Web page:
Follow usFacebookTwitterInstagramLinkedInYouTube

Communities: from the beginning

Jess Creber, Animal Biology and Conservation, Oxford Brookes University

In celebration of Naturehood's Community Month

Communities, be it on your street, local nature reserve or in a petri dish are all around us. The biological definition of a community is species interacting in a common location. This could be your back garden! These communities are not restricted to only one living being but all, and the study of their interactions is fascinating. I often find it easiest to understand such broad topics from the beginning, so in this blog we will be looking at where the study of ecological communities started.

In 1926, Henry Allan Gleason proposed a whole new model based on ecological communities compared to the previous one by Frederic Clements, who thought plant communities could represent the development of an actual living organism. He thought this because of the ability for a destroyed community to grow back towards it previous form under the correct conditions and with a little TLC.

This idea was based on plant succession, plant growth over time and its ability to regain its status as a ‘climax community’, the final stage of succession. This is the best state it can possibly be in. Succession was first proposed by Adolphe Dureau de la Malle at the start of the 19th century, who began the idea we now know as ecological communities.

Gleason came along and instead of seeing it as a living superorganism, he saw it as individual species working together - the individualistic model. Also known as the open community concept, this model opposed Clements’ idea. He described a community as a collection of species coexisting because their similar survival needs are linked to their shared habitat. But as ever science moved on.

In the 1950s, Robert Whittaker, a plant ecologist from America, proposed ideas which carried on Gleason’s ideas to the next level, and even incorporated some of Clements’.

This consisted of 4 hypotheses:

  1. Competition between species causes defined boundaries between groups of species, so certain species are bound to group together into a community
  2. Competition creates boundaries between species, leading to different species not grouping together and thus creating a community
  3. Competition does not create divides and species only group together due to physical variables
  4. Competition does not create divides and therefore different species do not group together because of their physical variables.

Have a think for a second - no cheating! Which hypothesis do you think is the most appropriate?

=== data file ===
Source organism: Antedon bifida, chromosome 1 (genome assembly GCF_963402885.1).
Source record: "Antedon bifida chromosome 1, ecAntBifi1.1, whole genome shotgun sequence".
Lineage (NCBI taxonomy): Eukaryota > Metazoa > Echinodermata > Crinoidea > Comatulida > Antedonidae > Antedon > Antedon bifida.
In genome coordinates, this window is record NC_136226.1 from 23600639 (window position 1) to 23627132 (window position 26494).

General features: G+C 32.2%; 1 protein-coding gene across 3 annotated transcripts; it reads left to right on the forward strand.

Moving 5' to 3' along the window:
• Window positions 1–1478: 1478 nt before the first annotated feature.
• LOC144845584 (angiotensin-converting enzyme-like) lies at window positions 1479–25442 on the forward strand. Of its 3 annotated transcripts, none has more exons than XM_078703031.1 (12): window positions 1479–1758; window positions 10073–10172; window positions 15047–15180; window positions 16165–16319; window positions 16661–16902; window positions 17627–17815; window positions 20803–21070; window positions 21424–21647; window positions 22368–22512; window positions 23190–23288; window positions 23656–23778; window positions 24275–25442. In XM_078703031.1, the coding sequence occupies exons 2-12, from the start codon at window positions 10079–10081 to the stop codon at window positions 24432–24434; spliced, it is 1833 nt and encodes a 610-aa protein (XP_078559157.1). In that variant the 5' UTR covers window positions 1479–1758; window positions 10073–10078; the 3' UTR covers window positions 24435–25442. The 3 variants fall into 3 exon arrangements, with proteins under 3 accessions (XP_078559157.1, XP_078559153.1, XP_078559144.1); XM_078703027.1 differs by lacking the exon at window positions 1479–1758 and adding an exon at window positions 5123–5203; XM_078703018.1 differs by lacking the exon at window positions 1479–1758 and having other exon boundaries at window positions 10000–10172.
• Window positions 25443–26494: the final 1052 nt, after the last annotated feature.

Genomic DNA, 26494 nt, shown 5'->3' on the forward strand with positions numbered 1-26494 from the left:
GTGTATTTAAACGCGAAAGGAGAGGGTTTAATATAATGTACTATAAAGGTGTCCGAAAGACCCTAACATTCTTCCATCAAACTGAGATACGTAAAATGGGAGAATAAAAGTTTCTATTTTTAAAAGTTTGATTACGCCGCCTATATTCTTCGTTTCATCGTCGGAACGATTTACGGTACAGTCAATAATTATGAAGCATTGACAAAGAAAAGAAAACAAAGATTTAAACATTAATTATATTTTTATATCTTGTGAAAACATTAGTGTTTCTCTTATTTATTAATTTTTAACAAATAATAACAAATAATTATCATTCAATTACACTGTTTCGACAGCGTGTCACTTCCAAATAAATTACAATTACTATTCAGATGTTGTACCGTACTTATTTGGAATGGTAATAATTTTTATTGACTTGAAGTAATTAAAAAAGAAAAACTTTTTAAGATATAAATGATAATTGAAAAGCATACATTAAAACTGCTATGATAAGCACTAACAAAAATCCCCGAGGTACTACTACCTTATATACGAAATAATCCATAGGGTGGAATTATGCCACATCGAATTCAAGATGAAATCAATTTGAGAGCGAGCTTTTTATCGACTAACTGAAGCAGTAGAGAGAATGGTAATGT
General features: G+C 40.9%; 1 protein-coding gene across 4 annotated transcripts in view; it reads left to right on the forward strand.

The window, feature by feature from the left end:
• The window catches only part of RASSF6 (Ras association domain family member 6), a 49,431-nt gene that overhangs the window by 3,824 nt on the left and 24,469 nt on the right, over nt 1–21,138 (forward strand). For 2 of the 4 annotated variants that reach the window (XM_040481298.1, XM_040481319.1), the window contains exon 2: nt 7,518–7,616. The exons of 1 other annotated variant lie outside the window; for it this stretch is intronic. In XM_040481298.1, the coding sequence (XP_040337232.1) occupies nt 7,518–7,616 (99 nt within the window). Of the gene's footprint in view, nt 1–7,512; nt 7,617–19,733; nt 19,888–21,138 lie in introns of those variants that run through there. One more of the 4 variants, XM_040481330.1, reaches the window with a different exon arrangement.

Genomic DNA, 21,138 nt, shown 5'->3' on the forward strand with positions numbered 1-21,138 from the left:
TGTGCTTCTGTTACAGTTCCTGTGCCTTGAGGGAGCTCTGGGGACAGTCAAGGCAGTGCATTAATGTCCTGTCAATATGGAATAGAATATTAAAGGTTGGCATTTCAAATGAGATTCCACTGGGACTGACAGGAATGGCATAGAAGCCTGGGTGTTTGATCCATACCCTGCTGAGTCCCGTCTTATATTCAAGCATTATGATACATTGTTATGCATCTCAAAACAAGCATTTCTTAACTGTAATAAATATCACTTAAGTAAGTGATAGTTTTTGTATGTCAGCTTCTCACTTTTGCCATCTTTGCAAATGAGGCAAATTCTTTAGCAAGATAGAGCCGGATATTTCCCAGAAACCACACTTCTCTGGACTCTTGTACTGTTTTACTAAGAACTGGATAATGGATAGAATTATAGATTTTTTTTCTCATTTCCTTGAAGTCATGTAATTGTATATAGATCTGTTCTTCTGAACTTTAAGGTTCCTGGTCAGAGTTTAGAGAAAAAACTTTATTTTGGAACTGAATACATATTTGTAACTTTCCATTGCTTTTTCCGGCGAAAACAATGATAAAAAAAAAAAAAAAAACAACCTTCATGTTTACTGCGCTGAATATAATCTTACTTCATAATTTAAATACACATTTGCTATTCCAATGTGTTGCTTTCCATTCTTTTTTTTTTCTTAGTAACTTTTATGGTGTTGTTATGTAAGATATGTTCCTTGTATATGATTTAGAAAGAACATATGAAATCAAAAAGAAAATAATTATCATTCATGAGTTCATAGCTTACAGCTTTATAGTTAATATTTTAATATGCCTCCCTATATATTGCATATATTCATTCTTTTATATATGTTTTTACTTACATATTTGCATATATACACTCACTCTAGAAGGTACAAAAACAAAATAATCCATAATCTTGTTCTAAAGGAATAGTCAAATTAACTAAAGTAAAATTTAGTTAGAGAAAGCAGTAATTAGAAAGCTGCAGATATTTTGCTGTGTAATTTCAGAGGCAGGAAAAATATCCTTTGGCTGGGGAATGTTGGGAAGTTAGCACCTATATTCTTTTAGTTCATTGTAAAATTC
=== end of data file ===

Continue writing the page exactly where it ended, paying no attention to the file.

With animals living in the same communities interacting with each other, be it in competition or symbiotically (working to benefit each other), hypothesis 4 is the option used in modern ecological community studies.

Species communities rely on so much; water, light, soil health and temperature to name a few. Species within these communities have varying levels of prey and predatory status, creating the circle of life (hakuna matata). Community ecology is important because it measure species richness and can assess if a Naturespace is healthy, even if it is in your back garden.

Your wider garden community

Going back to the basics of communities, imagine the food-chain flowchart I’m sure some of you saw through some time of your science education at school. This would include producers, consumers and decomposers.

In your garden you might see birds, maybe the odd squirrel and if you look close enough, worms and other types of bugs. The producers in your garden are the plants, they feed your primary consumers, such as bees, ants and slugs.

These bugs and slugs then feed secondary consumers such as birds and even hedgehogs. In the local area, not only in your own back garden, these secondary consumers are then consumed by tertiary consumers.

These tertiary consumers could be anything from foxes and badgers to your neighbour’s cat. Which of course leads us to the decomposers. Decomposers consume the dead stuff left at the end of this chain. Decomposers consist of worms, millipedes and even mushrooms. Did you know that where an animal’s body decomposes mushrooms will grow on top of this due to the sugars in the body? And then of course this goes round with the new nutrition in the soil feeding the plants and so on and so forth.

These interactions of course happen everywhere at different levels, and are often cause for looking up and looking down at the world around. So next time you look out of your kitchen window think about all the mysteries that lie just outside your backdoor!

Let us know what community interactions you see on the Naturehood platform!

SIGN UP TO OUR NEWSLETTER

Sign up
Earthwatch Europe

Creating Knowledge. Inspiring Action.

Contact us

Tel: +44 (0)1865 318838

© 2018 Earthwatch Institute. All rights reserved.
Earthwatch Institute (Europe) is a registered charity in England and Wales, no. 1094467.